When Chancellor Merkel visited Tunis in March 2017, she signed an agreement that established a procedure for swifter identification of Tunisians under obligation to leave Germany, and for the reissuing of their papers. Pictured here: Angela Merkel and Tunisian President Beji Caid Essebsi

Economy in crisis

Along with German Development Minister Gerd Müller, Merkel opened a so-called migration advice centre in Tunis.

Like its counterparts in other countries, this centre will advise not only Tunisians who want to travel to Germany legally, but also those who have returned from Germany, voluntarily or otherwise, and want to gain a foothold on the Tunisian job market.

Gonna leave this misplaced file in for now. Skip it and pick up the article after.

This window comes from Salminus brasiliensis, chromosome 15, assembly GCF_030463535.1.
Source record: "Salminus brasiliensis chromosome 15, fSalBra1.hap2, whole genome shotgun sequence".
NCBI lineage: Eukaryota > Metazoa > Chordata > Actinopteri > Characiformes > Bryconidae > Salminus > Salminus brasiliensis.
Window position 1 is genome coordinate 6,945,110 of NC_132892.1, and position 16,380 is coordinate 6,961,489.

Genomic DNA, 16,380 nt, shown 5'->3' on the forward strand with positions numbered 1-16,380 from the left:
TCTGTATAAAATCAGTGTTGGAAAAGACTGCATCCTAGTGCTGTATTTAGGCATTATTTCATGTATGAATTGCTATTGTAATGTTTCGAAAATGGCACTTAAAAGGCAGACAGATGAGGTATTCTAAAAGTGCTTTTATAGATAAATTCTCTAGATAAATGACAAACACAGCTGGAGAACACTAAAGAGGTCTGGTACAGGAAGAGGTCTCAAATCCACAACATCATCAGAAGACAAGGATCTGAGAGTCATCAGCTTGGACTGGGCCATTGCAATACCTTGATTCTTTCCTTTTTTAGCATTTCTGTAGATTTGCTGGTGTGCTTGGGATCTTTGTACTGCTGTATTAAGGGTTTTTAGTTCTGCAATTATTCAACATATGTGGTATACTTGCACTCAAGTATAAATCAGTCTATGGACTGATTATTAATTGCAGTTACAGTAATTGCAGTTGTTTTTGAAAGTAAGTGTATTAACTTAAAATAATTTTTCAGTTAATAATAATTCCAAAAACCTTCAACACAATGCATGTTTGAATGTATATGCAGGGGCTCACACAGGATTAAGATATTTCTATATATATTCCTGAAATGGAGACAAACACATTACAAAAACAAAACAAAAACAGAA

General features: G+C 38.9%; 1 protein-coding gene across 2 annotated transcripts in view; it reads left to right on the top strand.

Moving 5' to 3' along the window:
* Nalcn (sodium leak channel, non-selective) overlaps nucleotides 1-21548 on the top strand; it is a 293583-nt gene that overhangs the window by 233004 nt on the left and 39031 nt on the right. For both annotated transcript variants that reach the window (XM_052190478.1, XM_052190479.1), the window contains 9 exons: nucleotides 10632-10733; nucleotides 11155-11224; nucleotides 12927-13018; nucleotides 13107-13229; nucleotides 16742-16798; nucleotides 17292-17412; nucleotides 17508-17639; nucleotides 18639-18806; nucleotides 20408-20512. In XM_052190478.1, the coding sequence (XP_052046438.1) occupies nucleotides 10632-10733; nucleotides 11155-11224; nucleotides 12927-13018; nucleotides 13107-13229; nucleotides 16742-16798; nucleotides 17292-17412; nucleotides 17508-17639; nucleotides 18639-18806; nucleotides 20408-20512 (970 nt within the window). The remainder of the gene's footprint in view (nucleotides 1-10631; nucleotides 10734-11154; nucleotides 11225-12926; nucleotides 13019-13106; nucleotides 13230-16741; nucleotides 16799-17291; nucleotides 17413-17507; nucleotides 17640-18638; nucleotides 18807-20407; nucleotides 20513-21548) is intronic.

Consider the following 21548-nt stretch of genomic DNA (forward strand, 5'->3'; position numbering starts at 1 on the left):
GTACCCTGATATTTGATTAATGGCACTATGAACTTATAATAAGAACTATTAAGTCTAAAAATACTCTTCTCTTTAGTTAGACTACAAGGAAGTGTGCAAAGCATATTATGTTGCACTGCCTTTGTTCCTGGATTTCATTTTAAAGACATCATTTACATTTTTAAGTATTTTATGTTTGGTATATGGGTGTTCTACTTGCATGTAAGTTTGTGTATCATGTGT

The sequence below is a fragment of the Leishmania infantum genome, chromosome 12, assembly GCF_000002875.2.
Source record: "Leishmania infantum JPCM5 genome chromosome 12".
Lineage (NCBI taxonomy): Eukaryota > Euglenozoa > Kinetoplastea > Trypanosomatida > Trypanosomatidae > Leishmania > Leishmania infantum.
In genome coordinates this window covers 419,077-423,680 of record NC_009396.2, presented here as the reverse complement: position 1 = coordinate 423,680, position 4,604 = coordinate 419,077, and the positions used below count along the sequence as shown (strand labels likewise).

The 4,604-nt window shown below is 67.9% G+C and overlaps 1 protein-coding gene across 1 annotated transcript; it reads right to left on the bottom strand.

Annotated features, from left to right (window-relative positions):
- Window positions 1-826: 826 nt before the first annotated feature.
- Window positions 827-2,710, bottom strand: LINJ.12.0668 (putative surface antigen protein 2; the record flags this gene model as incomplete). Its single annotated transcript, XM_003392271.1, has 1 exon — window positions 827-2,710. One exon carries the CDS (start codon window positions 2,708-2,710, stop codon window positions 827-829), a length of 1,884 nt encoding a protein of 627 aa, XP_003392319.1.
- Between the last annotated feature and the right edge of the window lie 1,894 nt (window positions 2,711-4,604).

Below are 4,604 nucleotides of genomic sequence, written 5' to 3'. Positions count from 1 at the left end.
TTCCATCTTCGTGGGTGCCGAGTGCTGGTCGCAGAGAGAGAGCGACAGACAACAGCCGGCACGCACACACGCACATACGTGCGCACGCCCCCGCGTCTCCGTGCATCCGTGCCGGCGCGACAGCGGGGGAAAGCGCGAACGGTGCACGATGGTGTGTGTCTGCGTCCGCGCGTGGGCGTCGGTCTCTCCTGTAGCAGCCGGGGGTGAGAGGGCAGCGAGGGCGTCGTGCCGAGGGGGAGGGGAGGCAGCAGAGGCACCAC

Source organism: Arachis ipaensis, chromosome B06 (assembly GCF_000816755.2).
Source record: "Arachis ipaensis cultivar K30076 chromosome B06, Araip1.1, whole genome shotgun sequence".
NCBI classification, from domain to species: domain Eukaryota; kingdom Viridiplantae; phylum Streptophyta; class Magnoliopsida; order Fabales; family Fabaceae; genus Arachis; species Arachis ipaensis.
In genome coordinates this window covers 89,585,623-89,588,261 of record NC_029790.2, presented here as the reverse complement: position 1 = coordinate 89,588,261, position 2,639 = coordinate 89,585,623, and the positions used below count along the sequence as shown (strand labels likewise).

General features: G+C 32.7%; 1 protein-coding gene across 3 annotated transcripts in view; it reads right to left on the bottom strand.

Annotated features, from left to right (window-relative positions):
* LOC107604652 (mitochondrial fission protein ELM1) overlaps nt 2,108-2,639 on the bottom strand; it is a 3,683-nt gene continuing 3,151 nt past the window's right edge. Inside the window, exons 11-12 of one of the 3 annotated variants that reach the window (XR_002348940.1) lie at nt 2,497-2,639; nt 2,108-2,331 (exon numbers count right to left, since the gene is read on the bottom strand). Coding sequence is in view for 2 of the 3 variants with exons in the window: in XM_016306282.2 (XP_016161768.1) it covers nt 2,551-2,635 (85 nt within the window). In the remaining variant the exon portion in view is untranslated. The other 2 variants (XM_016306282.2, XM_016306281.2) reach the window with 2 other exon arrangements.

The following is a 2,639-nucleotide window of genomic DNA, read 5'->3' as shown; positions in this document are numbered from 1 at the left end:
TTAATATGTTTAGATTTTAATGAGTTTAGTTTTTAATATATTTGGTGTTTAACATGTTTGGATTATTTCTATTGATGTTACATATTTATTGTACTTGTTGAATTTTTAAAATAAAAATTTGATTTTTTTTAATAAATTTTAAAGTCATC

However, instead of the 2,000 advice consultations it had aimed to conduct by the end of the year, by late November only about 600 people had benefited from its advice.

And even the best advice is of little use when there are hardly any jobs for the young Tunisian population. The unemployment rate is consistently high – official figures put it at around 15 per cent – and Tunisia's financial and economic situation is becoming increasingly dire.

Over the past year, the Tunisian dinar has fallen around 25 per cent against the euro, the country's foreign exchange reserves are at an historical low, and the balance of trade is so bad that banks are no longer allowed to extend any more credit for the import of products unless they are categorised as urgently required.

Nothing gained beyond freedom of expression